A few days earlier, August 18, Viktoria Mullova and Matthew Barley, joined by Christof Dienz, Luka Jukart, Martin Brandlmayr, Thomas Larcher, and the BBC Scottish Symphony Orchestra, conducted by Ilan Volkov gave the first performance of Larcher’s Concerto for Violin, ‘Cello, and Orchestra. The orchestra for the piece includes a concertino group of electric zither, accordion, percussion, and prepared piano which provides a good deal of instrumental color in the work, and the function of the orchestra seemed to be that of a sort of amplifier for the smaller group, taking up the music and expanding on it both in terms of material and of decibels. On top of this, the violin and ‘cello often spun longer singing lines and sometimes shorter more agitated ‘riffs’ which were largely arpeggios. These were repeatedly the same in term both of the shape and the range of the lines, and the sameness of the solo parts left a sense of frustrating lack of motion and progress and formal staticness which I think was not intended. There are two movements, the first more expansive and varied, tempo wise, at least, and the second shorter and more restrained, with the solo parts some what chorale like, and suggesting a more traditionally tonal language. The work was both intriguing and appealing, and at the same time, due to the sameness of the shape of the main lines, somewhat frustrating. The performance was lively, concentrated, and serious and had a heartfelt quality.
On August 23 Leonidas Kavkos and the London Symphony Orchestra, conducted by Valery Gergiev, performed L’arbe des songes by Henri Dutilleux, a violin concerto which was written in 1980 for Isaac Stern. The work is in four movements, but there are also three interludes after the first three movements, all of them played without a break. The beginnings of the interludes are marked by a sort of gamelan-like music which Dutilleux referred to as ‘tinkling’ bells, played by tubular bells, vibraphone, piano/celesta, harp, and crotales. Perhaps the most striking parts are the first movement which features long singing lines in the violin, the third movement, in which the violin is joined in a lyric duet by the oboe d’amore, and the third interlude which is a free sort of tuning up episode in the orchestra. The whole work is very singing, atmospheric, and full of beautiful instrumental textures and colors. It seemed to me to be the best of the Dutilleux pieces that I’ve heard.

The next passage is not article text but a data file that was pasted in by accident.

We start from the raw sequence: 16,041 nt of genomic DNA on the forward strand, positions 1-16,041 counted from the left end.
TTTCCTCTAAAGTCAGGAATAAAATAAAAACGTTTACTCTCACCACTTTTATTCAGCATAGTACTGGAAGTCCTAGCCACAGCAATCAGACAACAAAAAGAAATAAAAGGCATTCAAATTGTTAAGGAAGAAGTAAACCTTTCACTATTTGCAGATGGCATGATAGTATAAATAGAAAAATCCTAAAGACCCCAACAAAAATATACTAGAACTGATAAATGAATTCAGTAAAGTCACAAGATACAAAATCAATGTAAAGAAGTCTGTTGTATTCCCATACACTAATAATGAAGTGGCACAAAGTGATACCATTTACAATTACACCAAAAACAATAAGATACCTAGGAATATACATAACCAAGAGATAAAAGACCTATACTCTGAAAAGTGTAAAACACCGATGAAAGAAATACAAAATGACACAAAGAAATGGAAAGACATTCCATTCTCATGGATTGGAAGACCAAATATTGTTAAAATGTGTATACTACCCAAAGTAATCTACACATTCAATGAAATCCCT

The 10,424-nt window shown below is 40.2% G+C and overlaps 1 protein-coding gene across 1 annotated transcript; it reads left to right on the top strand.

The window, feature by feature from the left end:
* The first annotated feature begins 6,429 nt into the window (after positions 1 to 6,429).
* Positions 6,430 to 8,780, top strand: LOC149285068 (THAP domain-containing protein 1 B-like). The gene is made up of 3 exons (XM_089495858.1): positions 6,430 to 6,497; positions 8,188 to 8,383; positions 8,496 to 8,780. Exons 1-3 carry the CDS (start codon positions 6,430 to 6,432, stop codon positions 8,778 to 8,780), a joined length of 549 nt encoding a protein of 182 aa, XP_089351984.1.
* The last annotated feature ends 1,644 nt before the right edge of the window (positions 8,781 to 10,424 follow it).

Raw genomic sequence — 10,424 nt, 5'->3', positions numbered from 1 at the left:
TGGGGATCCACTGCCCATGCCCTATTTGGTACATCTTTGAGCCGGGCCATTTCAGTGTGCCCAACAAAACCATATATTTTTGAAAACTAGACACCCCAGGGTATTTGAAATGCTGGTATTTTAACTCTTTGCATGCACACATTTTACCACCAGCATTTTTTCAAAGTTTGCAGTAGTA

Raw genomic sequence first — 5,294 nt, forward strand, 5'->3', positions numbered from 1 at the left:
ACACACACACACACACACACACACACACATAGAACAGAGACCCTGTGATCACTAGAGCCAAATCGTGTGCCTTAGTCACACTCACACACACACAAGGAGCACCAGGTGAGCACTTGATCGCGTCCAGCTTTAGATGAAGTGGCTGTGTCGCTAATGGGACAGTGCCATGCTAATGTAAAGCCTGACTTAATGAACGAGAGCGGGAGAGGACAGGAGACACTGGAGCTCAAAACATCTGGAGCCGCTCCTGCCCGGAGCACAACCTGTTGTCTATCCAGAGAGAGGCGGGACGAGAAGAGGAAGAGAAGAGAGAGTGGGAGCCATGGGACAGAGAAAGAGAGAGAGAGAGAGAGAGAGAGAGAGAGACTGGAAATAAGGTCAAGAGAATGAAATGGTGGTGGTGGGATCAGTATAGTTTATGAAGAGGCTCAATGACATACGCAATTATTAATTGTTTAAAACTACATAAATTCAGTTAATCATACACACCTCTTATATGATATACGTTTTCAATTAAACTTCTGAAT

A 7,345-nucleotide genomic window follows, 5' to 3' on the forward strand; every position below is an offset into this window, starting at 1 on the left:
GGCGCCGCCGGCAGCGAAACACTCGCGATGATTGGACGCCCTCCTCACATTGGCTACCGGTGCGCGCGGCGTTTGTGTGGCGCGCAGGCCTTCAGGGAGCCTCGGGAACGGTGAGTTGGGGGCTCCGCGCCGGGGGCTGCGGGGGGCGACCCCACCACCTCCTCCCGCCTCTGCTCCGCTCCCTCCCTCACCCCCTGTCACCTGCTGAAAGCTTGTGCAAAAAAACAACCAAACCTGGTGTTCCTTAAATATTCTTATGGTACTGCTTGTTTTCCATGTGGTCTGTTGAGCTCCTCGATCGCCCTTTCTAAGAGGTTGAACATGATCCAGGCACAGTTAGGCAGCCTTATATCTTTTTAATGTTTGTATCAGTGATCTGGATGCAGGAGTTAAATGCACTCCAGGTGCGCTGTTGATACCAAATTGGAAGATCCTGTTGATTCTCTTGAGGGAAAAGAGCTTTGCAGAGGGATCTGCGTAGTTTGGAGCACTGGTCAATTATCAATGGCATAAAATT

On the next night the Gustav Mahler Jugendorchester, conducted by Colin Davis, performed the Stravinsky Symphony in Three Movements. Probably the most important work of his early American years, the Symphony is one work which its composer, who otherwise was insistent that music was powerless to express anything at all, was eager to present as a depiction of war time tensions. He said that there were sections related to sequences in documentary films about scorched-earth tactics in the Sino-Japanese War and to newsreels and documentaries of goose-stepping soldiers, etc. It is certainly a muscular piece full of lots of rhythmic energy, harmonic propulsion, and a sort of cinematographic sweep. Little of this was realized in this performance, which was rhythmically slack and, in terms of its formal shaping, apparently completely clueless. Elliott Carter wrote of hearing Stravinsky play at gatherings of Boulanger’s students in Paris; he said that Stravinsky seemed to play every note with an intense rhythmic energy and intention, making each one a special ‘Stravinsky’ note. That was exactly the quality that was completely lacking here.